Facebook Knows You Don’t Care About Your Coworker’s FarmVille Achievements

FarmVille layout


Facebook’s gaming platform, spurred on by huge successes like Zynga, has introduced social gaming to the masses and kick-started a minor gaming revolution. On the other hand, it’s also caused massive clutter in the news feeds of anyone who doesn’t play or care about games such as FarmVille or the
intricacies of social Web agribusiness. How many times have you hurried
to delete “High School Ex has built a new penguin pen” or “Weird
coworker needs your help to instill proper values in his baby alpaca”?

For these users, the Facebook Games Team has announced a few new features
designed to get at the root of that problem. First, there’s going to be
a smart analysis of individual interest. If you play these social
games or click on links from those friends that do, Facebook is going
to go ahead and assume that you’re into the genre. That type of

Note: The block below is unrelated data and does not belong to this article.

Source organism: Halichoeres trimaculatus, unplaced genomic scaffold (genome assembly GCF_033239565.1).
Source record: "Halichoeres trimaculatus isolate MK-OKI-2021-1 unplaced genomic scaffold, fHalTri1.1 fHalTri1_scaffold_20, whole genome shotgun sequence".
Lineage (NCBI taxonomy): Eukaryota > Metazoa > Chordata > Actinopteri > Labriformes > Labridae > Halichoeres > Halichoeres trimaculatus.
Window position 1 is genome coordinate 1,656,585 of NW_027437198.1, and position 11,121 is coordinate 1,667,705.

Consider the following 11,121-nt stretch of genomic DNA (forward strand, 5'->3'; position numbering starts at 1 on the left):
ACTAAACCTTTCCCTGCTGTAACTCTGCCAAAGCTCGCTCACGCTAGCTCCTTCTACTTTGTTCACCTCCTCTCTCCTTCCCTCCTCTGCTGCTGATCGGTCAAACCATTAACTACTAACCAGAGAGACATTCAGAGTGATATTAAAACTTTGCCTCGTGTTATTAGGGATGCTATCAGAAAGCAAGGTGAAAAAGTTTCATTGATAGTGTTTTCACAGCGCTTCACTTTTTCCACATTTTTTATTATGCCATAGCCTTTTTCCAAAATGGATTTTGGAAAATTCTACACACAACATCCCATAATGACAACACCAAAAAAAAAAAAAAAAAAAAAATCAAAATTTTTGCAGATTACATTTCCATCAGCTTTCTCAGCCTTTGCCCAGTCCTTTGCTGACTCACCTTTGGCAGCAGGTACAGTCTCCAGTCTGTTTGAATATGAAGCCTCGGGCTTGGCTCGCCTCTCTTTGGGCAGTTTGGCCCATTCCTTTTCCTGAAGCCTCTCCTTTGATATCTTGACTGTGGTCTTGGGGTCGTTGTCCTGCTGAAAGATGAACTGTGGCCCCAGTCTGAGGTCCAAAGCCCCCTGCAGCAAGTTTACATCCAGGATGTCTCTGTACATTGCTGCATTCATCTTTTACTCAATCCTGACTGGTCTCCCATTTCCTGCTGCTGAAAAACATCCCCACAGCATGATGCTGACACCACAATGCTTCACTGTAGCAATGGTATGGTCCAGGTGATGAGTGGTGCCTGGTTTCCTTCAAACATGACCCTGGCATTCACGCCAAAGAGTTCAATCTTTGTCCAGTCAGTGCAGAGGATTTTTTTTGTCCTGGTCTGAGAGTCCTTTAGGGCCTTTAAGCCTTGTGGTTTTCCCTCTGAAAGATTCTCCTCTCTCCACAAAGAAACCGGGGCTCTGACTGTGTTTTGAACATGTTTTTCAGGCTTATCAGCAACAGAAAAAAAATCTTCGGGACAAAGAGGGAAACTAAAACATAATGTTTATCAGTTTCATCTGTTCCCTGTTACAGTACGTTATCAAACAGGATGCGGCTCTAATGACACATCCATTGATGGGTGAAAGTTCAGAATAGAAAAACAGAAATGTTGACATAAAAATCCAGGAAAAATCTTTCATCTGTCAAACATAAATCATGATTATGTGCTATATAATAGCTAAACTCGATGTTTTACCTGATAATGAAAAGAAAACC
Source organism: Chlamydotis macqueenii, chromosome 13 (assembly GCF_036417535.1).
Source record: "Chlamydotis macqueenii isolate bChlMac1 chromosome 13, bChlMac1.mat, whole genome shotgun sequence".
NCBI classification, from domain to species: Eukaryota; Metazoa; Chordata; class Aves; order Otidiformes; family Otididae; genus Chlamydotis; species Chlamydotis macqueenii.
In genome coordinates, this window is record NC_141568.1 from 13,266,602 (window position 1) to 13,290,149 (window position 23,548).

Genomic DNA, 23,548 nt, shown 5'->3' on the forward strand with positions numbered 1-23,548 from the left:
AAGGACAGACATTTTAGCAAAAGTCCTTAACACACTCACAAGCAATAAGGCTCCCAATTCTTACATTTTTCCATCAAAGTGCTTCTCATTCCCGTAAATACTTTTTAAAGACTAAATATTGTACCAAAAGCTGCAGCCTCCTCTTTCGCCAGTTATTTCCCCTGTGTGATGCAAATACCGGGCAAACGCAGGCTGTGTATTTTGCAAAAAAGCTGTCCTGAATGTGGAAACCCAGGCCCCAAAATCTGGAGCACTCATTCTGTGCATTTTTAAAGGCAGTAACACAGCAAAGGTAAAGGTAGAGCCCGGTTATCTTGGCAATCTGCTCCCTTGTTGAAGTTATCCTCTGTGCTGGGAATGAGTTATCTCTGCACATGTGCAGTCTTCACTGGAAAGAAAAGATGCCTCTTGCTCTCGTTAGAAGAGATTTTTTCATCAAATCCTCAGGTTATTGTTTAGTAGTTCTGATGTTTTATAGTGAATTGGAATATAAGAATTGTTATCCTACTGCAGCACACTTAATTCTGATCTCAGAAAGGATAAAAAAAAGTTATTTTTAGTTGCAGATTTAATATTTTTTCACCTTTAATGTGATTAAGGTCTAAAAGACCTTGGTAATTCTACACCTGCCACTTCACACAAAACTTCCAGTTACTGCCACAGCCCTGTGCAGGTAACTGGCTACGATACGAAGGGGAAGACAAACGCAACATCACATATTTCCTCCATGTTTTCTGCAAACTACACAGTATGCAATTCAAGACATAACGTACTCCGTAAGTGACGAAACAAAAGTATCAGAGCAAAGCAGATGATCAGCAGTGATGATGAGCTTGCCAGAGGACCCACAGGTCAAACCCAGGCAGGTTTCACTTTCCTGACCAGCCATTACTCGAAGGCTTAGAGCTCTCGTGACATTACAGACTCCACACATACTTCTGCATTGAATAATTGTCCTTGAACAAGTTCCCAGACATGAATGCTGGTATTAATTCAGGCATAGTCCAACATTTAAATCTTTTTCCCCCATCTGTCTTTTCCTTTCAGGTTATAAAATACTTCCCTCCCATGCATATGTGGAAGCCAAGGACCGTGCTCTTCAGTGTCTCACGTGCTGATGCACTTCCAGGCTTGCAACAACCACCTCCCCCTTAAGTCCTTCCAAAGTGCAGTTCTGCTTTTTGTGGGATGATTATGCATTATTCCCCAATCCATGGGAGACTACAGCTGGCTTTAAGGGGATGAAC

Facebook user will see expanded updates in their News Feed, no longer
collapsed or aggregated.

For others, Facebook will remove the most inane stories from the News Feed. No longer will there be updates about a friend acquiring a new corner in Mafia Wars–instead, there will only be updates when something big happens, like several different friends signing up for one game all at once.


It sounds like a pretty good system, provided Facebook’s algorithms correctly detect a user’s level of interest.

Dan Nosowitz, the author of this post, can be followed on Twitter, corresponded with via email, and stalked in Brooklyn (no link for that one–you’ll have to do the legwork yourself).


About the author

Dan Nosowitz is a freelance writer and editor who has written for Popular Science, The Awl, Gizmodo, Fast Company, BuzzFeed, and elsewhere. He holds an undergraduate degree from McGill University and currently lives in Brooklyn, because he has a beard and glasses and that's the law